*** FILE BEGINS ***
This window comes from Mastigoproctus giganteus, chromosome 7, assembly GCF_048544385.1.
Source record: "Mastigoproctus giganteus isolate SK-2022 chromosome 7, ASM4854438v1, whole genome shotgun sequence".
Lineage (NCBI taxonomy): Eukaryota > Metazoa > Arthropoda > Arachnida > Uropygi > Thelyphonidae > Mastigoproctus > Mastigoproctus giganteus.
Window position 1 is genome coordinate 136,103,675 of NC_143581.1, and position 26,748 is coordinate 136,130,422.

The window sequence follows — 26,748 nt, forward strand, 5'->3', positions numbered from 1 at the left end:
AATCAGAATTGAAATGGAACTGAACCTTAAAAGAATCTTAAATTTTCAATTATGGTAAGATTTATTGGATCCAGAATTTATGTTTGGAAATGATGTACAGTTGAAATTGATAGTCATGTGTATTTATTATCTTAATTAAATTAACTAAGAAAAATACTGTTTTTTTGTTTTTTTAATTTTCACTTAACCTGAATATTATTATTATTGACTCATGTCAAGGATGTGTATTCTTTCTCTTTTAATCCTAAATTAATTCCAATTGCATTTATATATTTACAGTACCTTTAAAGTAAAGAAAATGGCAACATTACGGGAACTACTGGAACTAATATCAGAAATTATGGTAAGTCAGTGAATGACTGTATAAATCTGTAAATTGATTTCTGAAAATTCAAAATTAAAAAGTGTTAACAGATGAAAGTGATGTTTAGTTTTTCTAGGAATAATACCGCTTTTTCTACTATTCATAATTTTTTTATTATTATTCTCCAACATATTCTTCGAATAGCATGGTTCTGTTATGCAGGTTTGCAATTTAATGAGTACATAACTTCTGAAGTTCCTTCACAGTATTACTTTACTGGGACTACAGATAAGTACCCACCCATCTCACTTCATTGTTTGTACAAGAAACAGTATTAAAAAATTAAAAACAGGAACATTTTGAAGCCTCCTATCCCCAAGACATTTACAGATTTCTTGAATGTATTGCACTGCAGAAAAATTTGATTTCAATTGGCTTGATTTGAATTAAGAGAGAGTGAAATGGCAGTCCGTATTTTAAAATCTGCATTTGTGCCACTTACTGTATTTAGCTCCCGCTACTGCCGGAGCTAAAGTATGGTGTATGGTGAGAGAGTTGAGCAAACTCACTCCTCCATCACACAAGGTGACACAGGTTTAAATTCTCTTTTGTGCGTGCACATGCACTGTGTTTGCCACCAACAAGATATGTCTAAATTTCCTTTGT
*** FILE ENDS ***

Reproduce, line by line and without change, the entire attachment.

This window comes from Mastigoproctus giganteus, chromosome 7, assembly GCF_048544385.1.
Source record: "Mastigoproctus giganteus isolate SK-2022 chromosome 7, ASM4854438v1, whole genome shotgun sequence".
Lineage (NCBI taxonomy): Eukaryota > Metazoa > Arthropoda > Arachnida > Uropygi > Thelyphonidae > Mastigoproctus > Mastigoproctus giganteus.
Window position 1 is genome coordinate 136,103,675 of NC_143581.1, and position 26,748 is coordinate 136,130,422.

The window sequence follows — 26,748 nt, forward strand, 5'->3', positions numbered from 1 at the left end:
AATCAGAATTGAAATGGAACTGAACCTTAAAAGAATCTTAAATTTTCAATTATGGTAAGATTTATTGGATCCAGAATTTATGTTTGGAAATGATGTACAGTTGAAATTGATAGTCATGTGTATTTATTATCTTAATTAAATTAACTAAGAAAAATACTGTTTTTTTGTTTTTTTAATTTTCACTTAACCTGAATATTATTATTATTGACTCATGTCAAGGATGTGTATTCTTTCTCTTTTAATCCTAAATTAATTCCAATTGCATTTATATATTTACAGTACCTTTAAAGTAAAGAAAATGGCAACATTACGGGAACTACTGGAACTAATATCAGAAATTATGGTAAGTCAGTGAATGACTGTATAAATCTGTAAATTGATTTCTGAAAATTCAAAATTAAAAAGTGTTAACAGATGAAAGTGATGTTTAGTTTTTCTAGGAATAATACCGCTTTTTCTACTATTCATAATTTTTTTATTATTATTCTCCAACATATTCTTCGAATAGCATGGTTCTGTTATGCAGGTTTGCAATTTAATGAGTACATAACTTCTGAAGTTCCTTCACAGTATTACTTTACTGGGACTACAGATAAGTACCCACCCATCTCACTTCATTGTTTGTACAAGAAACAGTATTAAAAAATTAAAAACAGGAACATTTTGAAGCCTCCTATCCCCAAGACATTTACAGATTTCTTGAATGTATTGCACTGCAGAAAAATTTGATTTCAATTGGCTTGATTTGAATTAAGAGAGAGTGAAATGGCAGTCCGTATTTTAAAATCTGCATTTGTGCCACTTACTGTATTTAGCTCCCGCTACTGCCGGAGCTAAAGTATGGTGTATGGTGAGAGAGTTGAGCAAACTCACTCCTCCATCACACAAGGTGACACAGGTTTAAATTCTCTTTTGTGCGTGCACATGCACTGTGTTTGCCACCAACAAGATATGTCTAAATTTCCTTTGT